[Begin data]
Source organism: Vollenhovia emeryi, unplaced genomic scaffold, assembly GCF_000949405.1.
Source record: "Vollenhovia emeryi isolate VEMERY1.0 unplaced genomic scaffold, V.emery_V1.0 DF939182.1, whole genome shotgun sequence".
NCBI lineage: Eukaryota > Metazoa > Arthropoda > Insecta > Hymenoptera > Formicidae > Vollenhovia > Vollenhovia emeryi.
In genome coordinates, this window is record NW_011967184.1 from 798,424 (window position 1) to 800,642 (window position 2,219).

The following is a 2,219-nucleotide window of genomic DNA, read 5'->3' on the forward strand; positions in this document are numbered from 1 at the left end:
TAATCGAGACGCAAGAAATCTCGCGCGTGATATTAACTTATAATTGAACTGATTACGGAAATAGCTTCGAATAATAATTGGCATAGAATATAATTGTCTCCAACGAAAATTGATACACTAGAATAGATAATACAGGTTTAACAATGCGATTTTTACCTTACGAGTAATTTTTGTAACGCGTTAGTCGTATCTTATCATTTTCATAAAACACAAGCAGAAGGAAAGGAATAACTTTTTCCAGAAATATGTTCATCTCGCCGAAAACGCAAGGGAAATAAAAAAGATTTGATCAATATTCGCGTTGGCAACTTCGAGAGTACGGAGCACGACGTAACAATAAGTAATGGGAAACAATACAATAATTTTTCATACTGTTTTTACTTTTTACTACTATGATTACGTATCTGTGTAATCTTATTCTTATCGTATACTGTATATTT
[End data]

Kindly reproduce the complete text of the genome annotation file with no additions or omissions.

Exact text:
Source organism: Vollenhovia emeryi, unplaced genomic scaffold, assembly GCF_000949405.1.
Source record: "Vollenhovia emeryi isolate VEMERY1.0 unplaced genomic scaffold, V.emery_V1.0 DF939182.1, whole genome shotgun sequence".
NCBI lineage: Eukaryota > Metazoa > Arthropoda > Insecta > Hymenoptera > Formicidae > Vollenhovia > Vollenhovia emeryi.
In genome coordinates, this window is record NW_011967184.1 from 798,424 (window position 1) to 800,642 (window position 2,219).

The following is a 2,219-nucleotide window of genomic DNA, read 5'->3' on the forward strand; positions in this document are numbered from 1 at the left end:
TAATCGAGACGCAAGAAATCTCGCGCGTGATATTAACTTATAATTGAACTGATTACGGAAATAGCTTCGAATAATAATTGGCATAGAATATAATTGTCTCCAACGAAAATTGATACACTAGAATAGATAATACAGGTTTAACAATGCGATTTTTACCTTACGAGTAATTTTTGTAACGCGTTAGTCGTATCTTATCATTTTCATAAAACACAAGCAGAAGGAAAGGAATAACTTTTTCCAGAAATATGTTCATCTCGCCGAAAACGCAAGGGAAATAAAAAAGATTTGATCAATATTCGCGTTGGCAACTTCGAGAGTACGGAGCACGACGTAACAATAAGTAATGGGAAACAATACAATAATTTTTCATACTGTTTTTACTTTTTACTACTATGATTACGTATCTGTGTAATCTTATTCTTATCGTATACTGTATATTT